8. Just finished book 3. Fantastic. True, honest emotions and full of real life which is difficult and where God gives hard things and sometimes no answers.

    Levi’s Will has long been among my favorites. Though Mountains Fall is it’s equal in depth of emotion and expert storytelling. My husband and I work in Korea and thanks to Kindle I can keep up with my reading for pleasure without the long wait for new releases to be shipped. I’ll be waiting for your next book. Blessings.

    Sheila N.

    Jan 20, 2013 | Reply
  9. @Sheila N.: You know, I don’t think I’ve ever gotten a comment from Korea before. Technology has come a ways, hasn’t it. I’m glad you enjoyed the trilogy. Having never done a series before, and never attempted a romantic story line or historical fiction, I was a little nervous about it, but I’m pleased with how it turned out. Thanks for reading.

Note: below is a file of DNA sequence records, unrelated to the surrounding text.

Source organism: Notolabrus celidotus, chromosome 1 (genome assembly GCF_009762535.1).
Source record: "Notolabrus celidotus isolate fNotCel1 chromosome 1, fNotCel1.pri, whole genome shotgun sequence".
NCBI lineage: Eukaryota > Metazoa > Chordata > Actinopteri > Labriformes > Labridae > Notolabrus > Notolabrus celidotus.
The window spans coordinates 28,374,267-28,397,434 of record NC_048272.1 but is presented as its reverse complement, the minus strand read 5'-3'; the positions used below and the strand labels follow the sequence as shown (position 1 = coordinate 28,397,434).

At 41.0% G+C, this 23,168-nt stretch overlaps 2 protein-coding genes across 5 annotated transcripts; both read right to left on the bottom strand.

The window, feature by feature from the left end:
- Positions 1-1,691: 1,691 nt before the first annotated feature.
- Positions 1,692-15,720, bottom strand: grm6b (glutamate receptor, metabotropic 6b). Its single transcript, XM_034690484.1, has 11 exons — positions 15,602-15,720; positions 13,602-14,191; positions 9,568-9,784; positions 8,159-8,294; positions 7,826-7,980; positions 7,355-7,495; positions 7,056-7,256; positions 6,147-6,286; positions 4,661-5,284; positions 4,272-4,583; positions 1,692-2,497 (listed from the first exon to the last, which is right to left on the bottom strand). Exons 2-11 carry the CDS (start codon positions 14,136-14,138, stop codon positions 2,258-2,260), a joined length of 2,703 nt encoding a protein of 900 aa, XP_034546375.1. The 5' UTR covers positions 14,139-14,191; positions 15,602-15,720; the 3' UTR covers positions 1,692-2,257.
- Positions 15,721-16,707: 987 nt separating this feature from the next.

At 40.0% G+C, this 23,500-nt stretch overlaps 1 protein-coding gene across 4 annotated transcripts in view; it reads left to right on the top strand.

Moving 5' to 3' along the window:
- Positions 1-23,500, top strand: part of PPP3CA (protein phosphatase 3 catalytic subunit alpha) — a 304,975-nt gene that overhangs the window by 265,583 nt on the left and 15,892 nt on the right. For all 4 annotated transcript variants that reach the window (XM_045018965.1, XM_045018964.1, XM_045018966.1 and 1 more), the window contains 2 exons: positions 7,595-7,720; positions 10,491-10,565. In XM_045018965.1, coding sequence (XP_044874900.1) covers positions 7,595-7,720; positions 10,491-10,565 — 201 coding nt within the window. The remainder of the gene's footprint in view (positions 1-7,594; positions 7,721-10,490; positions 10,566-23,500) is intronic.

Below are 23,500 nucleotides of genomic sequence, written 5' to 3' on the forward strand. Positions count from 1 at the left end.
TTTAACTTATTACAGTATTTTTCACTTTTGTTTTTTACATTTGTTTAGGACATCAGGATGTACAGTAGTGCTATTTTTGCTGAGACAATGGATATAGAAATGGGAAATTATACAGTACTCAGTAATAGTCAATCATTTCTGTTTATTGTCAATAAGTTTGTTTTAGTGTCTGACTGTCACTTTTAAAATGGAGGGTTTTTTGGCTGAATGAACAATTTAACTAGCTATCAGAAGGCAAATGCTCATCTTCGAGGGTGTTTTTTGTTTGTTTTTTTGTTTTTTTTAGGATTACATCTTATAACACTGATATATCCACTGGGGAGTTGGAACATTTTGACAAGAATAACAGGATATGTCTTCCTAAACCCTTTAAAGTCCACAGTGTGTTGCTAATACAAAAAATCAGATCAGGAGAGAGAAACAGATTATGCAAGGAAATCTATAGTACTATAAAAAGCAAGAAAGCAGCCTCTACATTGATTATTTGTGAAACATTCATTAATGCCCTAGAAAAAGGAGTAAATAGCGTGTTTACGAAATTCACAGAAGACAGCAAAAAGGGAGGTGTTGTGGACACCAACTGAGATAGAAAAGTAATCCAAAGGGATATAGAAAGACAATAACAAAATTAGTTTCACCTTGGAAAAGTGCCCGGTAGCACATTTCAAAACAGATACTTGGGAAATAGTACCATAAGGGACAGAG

Dale Cramer
    Dale Cramer

    Jan 20, 2013 | Reply
  10. I really like this series. Quite frankly I am in awe of the strength of the Amish people and their ability to hold fast to their way of life and their beliefs. In todays society of say one thing and do another, it is really an amazing thing to see people who really do practice what they preach, as was so clearly shown after the schoolhouse tragedy that made national headlines a few years ago. Thank you for sharing your knowledge of the Amish way of life with us. There is muchthat we can learn from them.


    May 8, 2013 | Reply
  11. Dale, I have to say, the Caleb Bender series is one of THE BEST Amish Series I’ve EVER read! I love the Amish, love history, that sort of book. I’ve read so many I could never start to count them. I truly enjoyed your books. When the 3rd came to an end, I was bummed there wasn’t a 4th! Just ordered Levi’s Will for my Kindle…have to go read it!

    Melissa D.

    Jul 28, 2013 | Reply